A few days ago, I blogged about two new immigration laws in Utah that had passed in the state legislature. Today those bills became laws in Utah with Governor Herbert signing a bill similar to Arizona’s SB 1070 and a guest worker program. The enforcement measure (House Bill 497) requires police to check the immigration status of suspects who are arrested for felony or serious misdemeanor charges, placing an immigration enforcement activity in the hands of local police officers. This law is expected to face immediate legal challenges.
And the guest worker bill (House Bill 116), while having a two year start date (meaning it doesn’t take effect now), won’t allow undocumented workers to regularize their status until federal immigration happens. I think that guest worker programs are a step in the right direction because they could provide a basic level of occupational safety and legitimacy to undocumented employees, but absent a pathway to citizenship for those who continue to be “guests”, workers could continue to linger without opportunities to collectively bargain and advocate for themselves. Utah’s HB 116 is an interesting concept, but it won’t go anywhere without a federal plan or policy to compliment it.
Both of these laws are going to be difficult to enforce and will likely be challenged as federal law trumps state law (and immigration is considered a federal matter).
This short analysis about these two bills from Firedoglake is a great summation:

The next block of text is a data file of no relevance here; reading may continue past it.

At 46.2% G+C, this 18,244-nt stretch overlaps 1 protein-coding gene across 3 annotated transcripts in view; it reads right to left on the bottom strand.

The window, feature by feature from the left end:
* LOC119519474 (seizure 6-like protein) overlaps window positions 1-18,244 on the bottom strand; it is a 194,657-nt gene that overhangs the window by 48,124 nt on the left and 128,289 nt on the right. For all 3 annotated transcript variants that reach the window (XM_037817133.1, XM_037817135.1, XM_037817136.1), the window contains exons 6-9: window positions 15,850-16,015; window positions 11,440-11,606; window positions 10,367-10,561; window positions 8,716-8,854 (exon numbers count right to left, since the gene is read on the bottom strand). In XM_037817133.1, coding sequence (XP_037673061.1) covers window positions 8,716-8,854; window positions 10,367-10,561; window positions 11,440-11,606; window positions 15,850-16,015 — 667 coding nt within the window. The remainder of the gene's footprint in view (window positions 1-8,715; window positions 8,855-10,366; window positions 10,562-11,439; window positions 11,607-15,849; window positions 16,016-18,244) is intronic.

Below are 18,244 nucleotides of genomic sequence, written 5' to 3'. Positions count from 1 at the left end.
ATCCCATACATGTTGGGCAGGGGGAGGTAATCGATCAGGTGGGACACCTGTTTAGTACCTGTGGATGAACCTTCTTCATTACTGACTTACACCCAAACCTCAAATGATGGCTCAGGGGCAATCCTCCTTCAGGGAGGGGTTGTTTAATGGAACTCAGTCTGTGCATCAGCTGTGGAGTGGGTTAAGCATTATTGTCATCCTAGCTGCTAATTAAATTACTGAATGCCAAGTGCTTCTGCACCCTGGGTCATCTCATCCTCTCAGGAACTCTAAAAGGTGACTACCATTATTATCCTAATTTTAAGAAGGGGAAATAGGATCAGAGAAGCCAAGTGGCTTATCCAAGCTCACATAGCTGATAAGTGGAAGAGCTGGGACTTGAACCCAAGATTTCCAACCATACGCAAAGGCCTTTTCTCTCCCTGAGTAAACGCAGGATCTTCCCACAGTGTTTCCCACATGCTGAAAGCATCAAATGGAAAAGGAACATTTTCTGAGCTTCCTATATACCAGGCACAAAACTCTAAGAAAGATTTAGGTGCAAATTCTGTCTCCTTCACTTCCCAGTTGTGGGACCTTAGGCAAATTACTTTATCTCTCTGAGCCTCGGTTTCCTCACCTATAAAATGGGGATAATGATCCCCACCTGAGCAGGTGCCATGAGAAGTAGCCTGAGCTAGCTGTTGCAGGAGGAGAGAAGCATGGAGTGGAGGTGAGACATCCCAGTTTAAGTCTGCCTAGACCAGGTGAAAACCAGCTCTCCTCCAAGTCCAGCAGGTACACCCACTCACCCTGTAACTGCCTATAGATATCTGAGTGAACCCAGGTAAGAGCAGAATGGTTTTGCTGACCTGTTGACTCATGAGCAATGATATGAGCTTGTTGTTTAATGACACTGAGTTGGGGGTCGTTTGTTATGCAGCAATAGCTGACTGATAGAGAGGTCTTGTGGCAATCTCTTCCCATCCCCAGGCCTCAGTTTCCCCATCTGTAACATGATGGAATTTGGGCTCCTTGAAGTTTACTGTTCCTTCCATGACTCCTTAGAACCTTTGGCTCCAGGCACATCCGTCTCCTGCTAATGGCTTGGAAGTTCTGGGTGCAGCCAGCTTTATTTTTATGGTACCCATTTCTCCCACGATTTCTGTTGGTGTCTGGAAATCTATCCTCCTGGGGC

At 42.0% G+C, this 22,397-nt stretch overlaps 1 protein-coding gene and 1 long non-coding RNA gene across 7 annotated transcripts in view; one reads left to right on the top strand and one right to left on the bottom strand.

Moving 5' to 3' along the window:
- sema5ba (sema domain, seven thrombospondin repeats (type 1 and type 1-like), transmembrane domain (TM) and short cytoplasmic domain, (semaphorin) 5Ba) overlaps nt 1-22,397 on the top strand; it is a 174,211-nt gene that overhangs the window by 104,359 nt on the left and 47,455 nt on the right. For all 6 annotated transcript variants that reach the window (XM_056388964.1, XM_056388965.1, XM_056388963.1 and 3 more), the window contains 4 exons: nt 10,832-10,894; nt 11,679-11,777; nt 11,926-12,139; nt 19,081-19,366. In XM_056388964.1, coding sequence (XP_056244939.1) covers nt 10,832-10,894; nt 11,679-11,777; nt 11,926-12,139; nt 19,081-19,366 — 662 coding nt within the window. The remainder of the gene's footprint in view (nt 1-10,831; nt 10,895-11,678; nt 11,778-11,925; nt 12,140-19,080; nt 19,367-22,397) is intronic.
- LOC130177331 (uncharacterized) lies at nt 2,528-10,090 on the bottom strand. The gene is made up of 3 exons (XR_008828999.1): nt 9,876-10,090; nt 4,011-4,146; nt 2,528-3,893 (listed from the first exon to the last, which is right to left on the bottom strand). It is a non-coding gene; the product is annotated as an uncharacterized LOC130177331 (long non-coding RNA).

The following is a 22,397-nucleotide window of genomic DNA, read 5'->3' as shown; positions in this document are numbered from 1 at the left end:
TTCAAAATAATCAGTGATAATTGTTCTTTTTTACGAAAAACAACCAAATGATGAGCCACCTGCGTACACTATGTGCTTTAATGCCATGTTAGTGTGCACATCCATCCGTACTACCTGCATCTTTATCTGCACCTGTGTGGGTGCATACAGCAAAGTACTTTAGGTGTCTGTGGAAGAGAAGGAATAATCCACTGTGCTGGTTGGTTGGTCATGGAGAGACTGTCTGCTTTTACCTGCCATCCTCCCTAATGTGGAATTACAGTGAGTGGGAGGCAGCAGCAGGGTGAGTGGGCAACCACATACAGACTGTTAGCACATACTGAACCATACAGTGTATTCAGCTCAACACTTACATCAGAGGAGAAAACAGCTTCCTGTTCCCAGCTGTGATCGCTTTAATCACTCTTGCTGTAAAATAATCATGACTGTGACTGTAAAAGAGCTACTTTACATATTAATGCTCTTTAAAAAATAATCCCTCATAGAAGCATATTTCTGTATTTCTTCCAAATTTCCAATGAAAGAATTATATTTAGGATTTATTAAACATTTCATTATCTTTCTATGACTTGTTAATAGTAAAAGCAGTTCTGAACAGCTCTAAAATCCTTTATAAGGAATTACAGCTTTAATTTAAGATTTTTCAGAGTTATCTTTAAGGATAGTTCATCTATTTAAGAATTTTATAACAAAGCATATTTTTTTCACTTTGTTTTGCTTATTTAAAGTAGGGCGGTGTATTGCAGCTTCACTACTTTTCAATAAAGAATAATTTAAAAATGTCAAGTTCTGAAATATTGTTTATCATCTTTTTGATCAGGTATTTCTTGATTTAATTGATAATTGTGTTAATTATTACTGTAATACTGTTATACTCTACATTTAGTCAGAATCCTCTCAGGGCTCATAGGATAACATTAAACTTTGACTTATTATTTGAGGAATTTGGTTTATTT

“It’s worth noting that the bill sponsor in Utah believes that his law is different from the Arizona law, in that it does not require law enforcement to ask about immigration status when picking up people on anything less than a serious misdemeanor. Meanwhile, the guest worker program, which would need a federal waiver that currently does not exist, is certainly novel; the bill sponsor of the law enforcement measure opposed it vociferously. A third law creates a pact with Nuevo León State in Mexico to funnel Mexicans into the guest worker program. Because a state can’t really create a guest worker program, the latter two bills have been dismissed by immigrant’s rights advocates (and frankly, any bill that invites workers to be employed under dubious grants of rights should be seen as immediately suspect). Therefore, you end up with a law that is in many respects a mirror of the Arizona law, with some of the most controversial pieces softened.”
While I don’t like the idea of potentially hundreds of different state level immigration laws because of the confusion it creates, one positive point about these laws is that they keep the immigration issue on the policy agenda.